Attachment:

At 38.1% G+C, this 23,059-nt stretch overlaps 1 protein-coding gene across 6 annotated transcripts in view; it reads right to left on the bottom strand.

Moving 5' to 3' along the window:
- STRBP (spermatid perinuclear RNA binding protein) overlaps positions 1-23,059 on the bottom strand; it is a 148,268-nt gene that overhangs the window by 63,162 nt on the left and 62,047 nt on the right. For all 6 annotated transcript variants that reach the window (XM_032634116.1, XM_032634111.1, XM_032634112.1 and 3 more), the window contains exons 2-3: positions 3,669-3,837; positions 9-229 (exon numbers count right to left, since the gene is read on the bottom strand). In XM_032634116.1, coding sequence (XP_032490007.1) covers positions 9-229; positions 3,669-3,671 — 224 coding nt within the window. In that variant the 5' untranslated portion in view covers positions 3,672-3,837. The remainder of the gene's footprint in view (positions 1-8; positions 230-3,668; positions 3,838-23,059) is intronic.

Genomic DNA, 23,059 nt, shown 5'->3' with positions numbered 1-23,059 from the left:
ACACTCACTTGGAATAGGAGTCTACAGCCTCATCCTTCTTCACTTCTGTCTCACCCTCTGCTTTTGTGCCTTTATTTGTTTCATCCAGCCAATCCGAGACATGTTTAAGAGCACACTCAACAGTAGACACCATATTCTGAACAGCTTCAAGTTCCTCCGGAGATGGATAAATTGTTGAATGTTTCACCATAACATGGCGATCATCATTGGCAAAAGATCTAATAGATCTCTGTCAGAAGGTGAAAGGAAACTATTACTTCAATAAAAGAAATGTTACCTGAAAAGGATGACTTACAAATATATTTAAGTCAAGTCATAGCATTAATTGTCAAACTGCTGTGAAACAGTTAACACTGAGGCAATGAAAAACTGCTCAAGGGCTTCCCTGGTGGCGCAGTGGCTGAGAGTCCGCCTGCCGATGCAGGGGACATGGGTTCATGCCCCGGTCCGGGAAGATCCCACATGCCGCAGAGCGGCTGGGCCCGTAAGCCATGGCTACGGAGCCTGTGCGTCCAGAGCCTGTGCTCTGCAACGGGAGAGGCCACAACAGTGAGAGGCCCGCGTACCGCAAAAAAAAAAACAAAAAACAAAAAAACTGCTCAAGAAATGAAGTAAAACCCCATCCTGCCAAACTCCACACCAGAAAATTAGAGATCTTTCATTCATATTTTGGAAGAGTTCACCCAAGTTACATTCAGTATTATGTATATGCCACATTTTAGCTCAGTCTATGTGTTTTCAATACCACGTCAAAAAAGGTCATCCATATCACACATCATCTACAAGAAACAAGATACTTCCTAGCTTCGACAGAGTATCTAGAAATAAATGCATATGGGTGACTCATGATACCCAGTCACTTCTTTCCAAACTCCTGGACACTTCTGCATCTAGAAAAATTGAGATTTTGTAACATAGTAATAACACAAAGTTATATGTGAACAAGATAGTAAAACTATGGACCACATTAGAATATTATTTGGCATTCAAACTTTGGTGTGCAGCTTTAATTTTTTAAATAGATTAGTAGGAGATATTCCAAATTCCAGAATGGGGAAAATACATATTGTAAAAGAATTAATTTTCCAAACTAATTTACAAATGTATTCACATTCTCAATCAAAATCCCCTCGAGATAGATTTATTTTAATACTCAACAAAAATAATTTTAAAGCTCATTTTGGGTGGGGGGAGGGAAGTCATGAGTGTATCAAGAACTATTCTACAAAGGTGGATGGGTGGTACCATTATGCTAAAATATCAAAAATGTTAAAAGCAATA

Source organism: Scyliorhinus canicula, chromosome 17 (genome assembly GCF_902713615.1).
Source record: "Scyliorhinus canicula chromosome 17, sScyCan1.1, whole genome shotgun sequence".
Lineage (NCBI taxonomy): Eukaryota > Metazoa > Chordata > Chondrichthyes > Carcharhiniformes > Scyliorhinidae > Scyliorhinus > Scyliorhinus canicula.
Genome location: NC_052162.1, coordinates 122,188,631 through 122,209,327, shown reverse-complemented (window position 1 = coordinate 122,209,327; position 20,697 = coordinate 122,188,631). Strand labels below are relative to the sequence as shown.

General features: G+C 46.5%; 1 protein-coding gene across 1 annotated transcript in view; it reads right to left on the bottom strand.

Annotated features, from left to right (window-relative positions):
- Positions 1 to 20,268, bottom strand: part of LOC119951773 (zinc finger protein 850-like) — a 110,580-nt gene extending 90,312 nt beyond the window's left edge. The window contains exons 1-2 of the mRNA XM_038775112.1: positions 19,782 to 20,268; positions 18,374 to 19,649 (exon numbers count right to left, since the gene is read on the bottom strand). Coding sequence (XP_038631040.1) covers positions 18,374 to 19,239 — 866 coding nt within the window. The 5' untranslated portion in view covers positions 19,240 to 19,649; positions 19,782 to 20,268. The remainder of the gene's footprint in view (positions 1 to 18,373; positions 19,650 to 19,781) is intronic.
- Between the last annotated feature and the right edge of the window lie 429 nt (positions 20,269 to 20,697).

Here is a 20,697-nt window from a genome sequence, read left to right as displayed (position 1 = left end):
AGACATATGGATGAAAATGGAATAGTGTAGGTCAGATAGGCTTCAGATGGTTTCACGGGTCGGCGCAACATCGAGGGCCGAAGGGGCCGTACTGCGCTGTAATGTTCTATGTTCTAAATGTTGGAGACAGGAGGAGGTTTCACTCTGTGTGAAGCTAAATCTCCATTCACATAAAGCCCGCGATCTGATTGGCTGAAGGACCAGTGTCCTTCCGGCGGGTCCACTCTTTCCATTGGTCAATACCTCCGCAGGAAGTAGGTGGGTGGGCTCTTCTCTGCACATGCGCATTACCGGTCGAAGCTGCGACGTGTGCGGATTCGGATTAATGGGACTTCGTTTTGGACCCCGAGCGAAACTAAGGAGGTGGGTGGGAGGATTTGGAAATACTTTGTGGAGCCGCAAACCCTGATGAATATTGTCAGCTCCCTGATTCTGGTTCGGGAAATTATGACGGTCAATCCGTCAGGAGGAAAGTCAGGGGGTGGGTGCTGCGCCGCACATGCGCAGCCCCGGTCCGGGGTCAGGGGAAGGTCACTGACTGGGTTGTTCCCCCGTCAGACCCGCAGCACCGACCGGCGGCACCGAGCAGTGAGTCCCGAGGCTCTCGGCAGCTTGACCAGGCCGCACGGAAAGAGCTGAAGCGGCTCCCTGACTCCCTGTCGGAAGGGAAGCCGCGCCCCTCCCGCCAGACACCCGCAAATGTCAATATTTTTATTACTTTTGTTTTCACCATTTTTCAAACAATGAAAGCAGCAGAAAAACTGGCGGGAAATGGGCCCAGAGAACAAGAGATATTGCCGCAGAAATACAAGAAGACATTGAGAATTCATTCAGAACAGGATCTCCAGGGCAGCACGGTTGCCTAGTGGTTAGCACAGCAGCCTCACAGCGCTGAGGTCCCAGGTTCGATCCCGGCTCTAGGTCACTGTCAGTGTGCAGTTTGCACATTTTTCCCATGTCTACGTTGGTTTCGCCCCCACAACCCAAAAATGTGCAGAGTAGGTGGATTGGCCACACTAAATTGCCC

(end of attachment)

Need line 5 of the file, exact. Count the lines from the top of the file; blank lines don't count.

ACACTCACTTGGAATAGGAGTCTACAGCCTCATCCTTCTTCACTTCTGTCTCACCCTCTGCTTTTGTGCCTTTATTTGTTTCATCCAGCCAATCCGAGACATGTTTAAGAGCACACTCAACAGTAGACACCATATTCTGAACAGCTTCAAGTTCCTCCGGAGATGGATAAATTGTTGAATGTTTCACCATAACATGGCGATCATCATTGGCAAAAGATCTAATAGATCTCTGTCAGAAGGTGAAAGGAAACTATTACTTCAATAAAAGAAATGTTACCTGAAAAGGATGACTTACAAATATATTTAAGTCAAGTCATAGCATTAATTGTCAAACTGCTGTGAAACAGTTAACACTGAGGCAATGAAAAACTGCTCAAGGGCTTCCCTGGTGGCGCAGTGGCTGAGAGTCCGCCTGCCGATGCAGGGGACATGGGTTCATGCCCCGGTCCGGGAAGATCCCACATGCCGCAGAGCGGCTGGGCCCGTAAGCCATGGCTACGGAGCCTGTGCGTCCAGAGCCTGTGCTCTGCAACGGGAGAGGCCACAACAGTGAGAGGCCCGCGTACCGCAAAAAAAAAAACAAAAAACAAAAAAACTGCTCAAGAAATGAAGTAAAACCCCATCCTGCCAAACTCCACACCAGAAAATTAGAGATCTTTCATTCATATTTTGGAAGAGTTCACCCAAGTTACATTCAGTATTATGTATATGCCACATTTTAGCTCAGTCTATGTGTTTTCAATACCACGTCAAAAAAGGTCATCCATATCACACATCATCTACAAGAAACAAGATACTTCCTAGCTTCGACAGAGTATCTAGAAATAAATGCATATGGGTGACTCATGATACCCAGTCACTTCTTTCCAAACTCCTGGACACTTCTGCATCTAGAAAAATTGAGATTTTGTAACATAGTAATAACACAAAGTTATATGTGAACAAGATAGTAAAACTATGGACCACATTAGAATATTATTTGGCATTCAAACTTTGGTGTGCAGCTTTAATTTTTTAAATAGATTAGTAGGAGATATTCCAAATTCCAGAATGGGGAAAATACATATTGTAAAAGAATTAATTTTCCAAACTAATTTACAAATGTATTCACATTCTCAATCAAAATCCCCTCGAGATAGATTTATTTTAATACTCAACAAAAATAATTTTAAAGCTCATTTTGGGTGGGGGGAGGGAAGTCATGAGTGTATCAAGAACTATTCTACAAAGGTGGATGGGTGGTACCATTATGCTAAAATATCAAAAATGTTAAAAGCAATA